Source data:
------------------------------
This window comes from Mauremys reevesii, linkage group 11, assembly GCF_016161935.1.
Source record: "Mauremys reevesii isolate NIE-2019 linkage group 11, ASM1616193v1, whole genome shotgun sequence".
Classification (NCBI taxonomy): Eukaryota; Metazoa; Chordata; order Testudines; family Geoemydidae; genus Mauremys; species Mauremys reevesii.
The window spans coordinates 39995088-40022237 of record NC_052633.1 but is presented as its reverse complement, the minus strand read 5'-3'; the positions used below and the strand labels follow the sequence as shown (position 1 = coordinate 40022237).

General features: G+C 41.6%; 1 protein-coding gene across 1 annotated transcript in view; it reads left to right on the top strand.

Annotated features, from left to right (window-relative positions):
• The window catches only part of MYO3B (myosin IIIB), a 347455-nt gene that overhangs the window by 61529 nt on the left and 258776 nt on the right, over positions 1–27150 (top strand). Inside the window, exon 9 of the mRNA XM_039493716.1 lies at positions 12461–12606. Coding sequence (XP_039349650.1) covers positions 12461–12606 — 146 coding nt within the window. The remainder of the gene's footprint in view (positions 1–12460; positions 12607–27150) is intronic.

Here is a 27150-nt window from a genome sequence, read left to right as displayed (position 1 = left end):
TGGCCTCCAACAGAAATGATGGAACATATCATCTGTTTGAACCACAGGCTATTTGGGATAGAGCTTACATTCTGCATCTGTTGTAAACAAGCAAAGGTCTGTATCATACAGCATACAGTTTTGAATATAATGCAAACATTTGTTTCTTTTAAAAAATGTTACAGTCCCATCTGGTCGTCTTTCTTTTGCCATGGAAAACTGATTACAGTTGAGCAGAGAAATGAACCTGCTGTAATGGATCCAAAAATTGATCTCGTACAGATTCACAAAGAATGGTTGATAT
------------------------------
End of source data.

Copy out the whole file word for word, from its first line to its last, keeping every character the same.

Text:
This window comes from Mauremys reevesii, linkage group 11, assembly GCF_016161935.1.
Source record: "Mauremys reevesii isolate NIE-2019 linkage group 11, ASM1616193v1, whole genome shotgun sequence".
Classification (NCBI taxonomy): Eukaryota; Metazoa; Chordata; order Testudines; family Geoemydidae; genus Mauremys; species Mauremys reevesii.
The window spans coordinates 39995088-40022237 of record NC_052633.1 but is presented as its reverse complement, the minus strand read 5'-3'; the positions used below and the strand labels follow the sequence as shown (position 1 = coordinate 40022237).

General features: G+C 41.6%; 1 protein-coding gene across 1 annotated transcript in view; it reads left to right on the top strand.

Annotated features, from left to right (window-relative positions):
• The window catches only part of MYO3B (myosin IIIB), a 347455-nt gene that overhangs the window by 61529 nt on the left and 258776 nt on the right, over positions 1–27150 (top strand). Inside the window, exon 9 of the mRNA XM_039493716.1 lies at positions 12461–12606. Coding sequence (XP_039349650.1) covers positions 12461–12606 — 146 coding nt within the window. The remainder of the gene's footprint in view (positions 1–12460; positions 12607–27150) is intronic.

Here is a 27150-nt window from a genome sequence, read left to right as displayed (position 1 = left end):
TGGCCTCCAACAGAAATGATGGAACATATCATCTGTTTGAACCACAGGCTATTTGGGATAGAGCTTACATTCTGCATCTGTTGTAAACAAGCAAAGGTCTGTATCATACAGCATACAGTTTTGAATATAATGCAAACATTTGTTTCTTTTAAAAAATGTTACAGTCCCATCTGGTCGTCTTTCTTTTGCCATGGAAAACTGATTACAGTTGAGCAGAGAAATGAACCTGCTGTAATGGATCCAAAAATTGATCTCGTACAGATTCACAAAGAATGGTTGATAT